First Night Out

The cab pulled up fast, then halted just as fast. Two heads in the back seat lurched forward. I think I saw two hands clutch the head rest of the front seat.

Both back doors of the cab opened almost before the cab came to its quick, complete stop. Two men emerged, one clutching a brown paper grocery-sized bag carefully folded down at the top. I couldn’t read the printed numbers and letters printed in black marker on the side of the bag.

“This is it, this is perfect!” exclaimed the taller, very fit of the two as he pushed his long, dark, wild curls off his forehead with enough care to not disturb the expensive sunglasses perched just so on the bridge of his nose.

“Yeah, dude. Yeah!” exclaimed his far shorter but equally thin, muscularly built friend. “We’re here!”

It was an almost slow night, which was fine. I was battling my once-every-three-years-I-catch-one cold, and I don’t care what they say about DayQuil, it makes me feel loopy. I may not have been coughing, I may have been able to breathe, but I didn’t feel at all well. A slow night from which I might get cut first was the best medicine, at that point.

“Ma’am,” smiled the sunglassed one at me. “You sell cigarettes here?”

I regarded the paper bag that he clutched to his chest, his perfectly laundered baggy shorts and plain whit T-shirt. I wondered why he was wearing such expensive dark glasses after dark.

“Yeah, you know, cigarettes?” echoed his bloodshot, yet curiously bright-eyed pal who sported a fresh raspberry scrape on his left cheek. “You got change?” he asked, waving a twenty too close to my right cheek.

My get-these-guys-outta-here instincts immediately catapulted to high alert.

“Machine’s back there,” I nonchalantly waved toward the back of my restaurant. “You have to get change from that bartender, though,” I said gesturing toward my service bartender, who is the nicest of guys as much as he is always weeded and screaming at us for ordering anything more complicated than a draft beer. These guys asking for change could put him in the big weeds for good. Better order that second Long Beach Iced Tea for table 221 before they got his attention.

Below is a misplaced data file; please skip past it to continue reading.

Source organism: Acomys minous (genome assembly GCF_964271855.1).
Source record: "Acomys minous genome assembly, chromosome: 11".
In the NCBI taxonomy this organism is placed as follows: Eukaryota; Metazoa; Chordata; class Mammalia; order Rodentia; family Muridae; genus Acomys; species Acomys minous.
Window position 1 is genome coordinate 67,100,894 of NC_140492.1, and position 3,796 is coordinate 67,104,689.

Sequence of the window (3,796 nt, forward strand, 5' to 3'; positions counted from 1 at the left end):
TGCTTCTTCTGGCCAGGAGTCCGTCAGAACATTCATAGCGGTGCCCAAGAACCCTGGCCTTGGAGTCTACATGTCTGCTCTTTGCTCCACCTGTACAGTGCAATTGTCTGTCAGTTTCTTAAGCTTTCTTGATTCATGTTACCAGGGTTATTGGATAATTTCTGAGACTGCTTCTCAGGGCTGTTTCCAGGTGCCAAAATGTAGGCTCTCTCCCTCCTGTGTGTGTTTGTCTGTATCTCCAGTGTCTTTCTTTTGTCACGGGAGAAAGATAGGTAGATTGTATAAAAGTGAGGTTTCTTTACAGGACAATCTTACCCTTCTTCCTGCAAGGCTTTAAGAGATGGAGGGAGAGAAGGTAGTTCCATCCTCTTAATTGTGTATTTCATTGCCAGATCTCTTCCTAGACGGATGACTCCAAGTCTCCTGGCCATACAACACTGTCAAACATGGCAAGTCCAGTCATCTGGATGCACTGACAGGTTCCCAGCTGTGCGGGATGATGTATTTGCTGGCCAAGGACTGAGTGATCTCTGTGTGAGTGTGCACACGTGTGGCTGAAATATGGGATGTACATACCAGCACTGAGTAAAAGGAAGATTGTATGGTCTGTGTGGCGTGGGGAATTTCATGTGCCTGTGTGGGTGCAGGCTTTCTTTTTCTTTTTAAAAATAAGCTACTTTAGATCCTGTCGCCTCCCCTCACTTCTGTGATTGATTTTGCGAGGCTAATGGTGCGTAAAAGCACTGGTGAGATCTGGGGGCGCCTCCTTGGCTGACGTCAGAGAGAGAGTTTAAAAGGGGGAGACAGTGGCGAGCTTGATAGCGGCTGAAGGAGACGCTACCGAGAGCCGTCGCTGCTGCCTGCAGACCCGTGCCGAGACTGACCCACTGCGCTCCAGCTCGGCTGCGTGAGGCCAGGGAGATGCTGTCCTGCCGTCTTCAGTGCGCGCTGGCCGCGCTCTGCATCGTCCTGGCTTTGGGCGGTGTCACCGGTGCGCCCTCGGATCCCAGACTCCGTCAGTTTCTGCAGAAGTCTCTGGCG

I watched the two for less than 20 seconds as they explained their need for change to my service bartender, and then I watched my manager watch them for 20 seconds more. Okay, I was off the alert hook.

For the next 15 minutes, I kept running into and sidestepping the tall sunglassed one. He must have made four trips to the men’s room in that time, never without his carefully folded brown paper grocery bag held tight to his chest, and always with a “Sorry, ma’am” or “Excuse me, ma’am” to me as I hoisted trays of food and drink around him. With luck, my manager was still keeping this guy and his buddy in his sights, because I was now too busy to think much more about either of them.

“Hey ma’am,” the shorter, scraped-up one called to me a half hour later, waving an empty Heineken bottle. What? They were still here? And being served?

Apparently yes and yes, and now they were very much seated at a deuce in my section.

“Do you already have a tab at the bar?” I asked him.

“No ma’am,” he grinned. “I pay cash each time.”

“One more for me, too,” smiled Mr. Sunglasses. “Corona.”




Oh, whatever.

“Sure,” I told them. “Be right back.”

As long as they were paying cash and not running tabs, as long as they were just hanging out….

“Yeah, man, our first night out!” the short one said to folks seated at an adjacent table when I returned with their beers.

“Good luck to you,” said one of the folks, raising his drink in a cheers gesture toward the two.

“Thank you,” nodded both men, both to the folks cheering them and to me as I handed them fresh beers.

As they had promised, both immediately offered me cash to pay their tab. I made their change, and each handed me a dollar tip.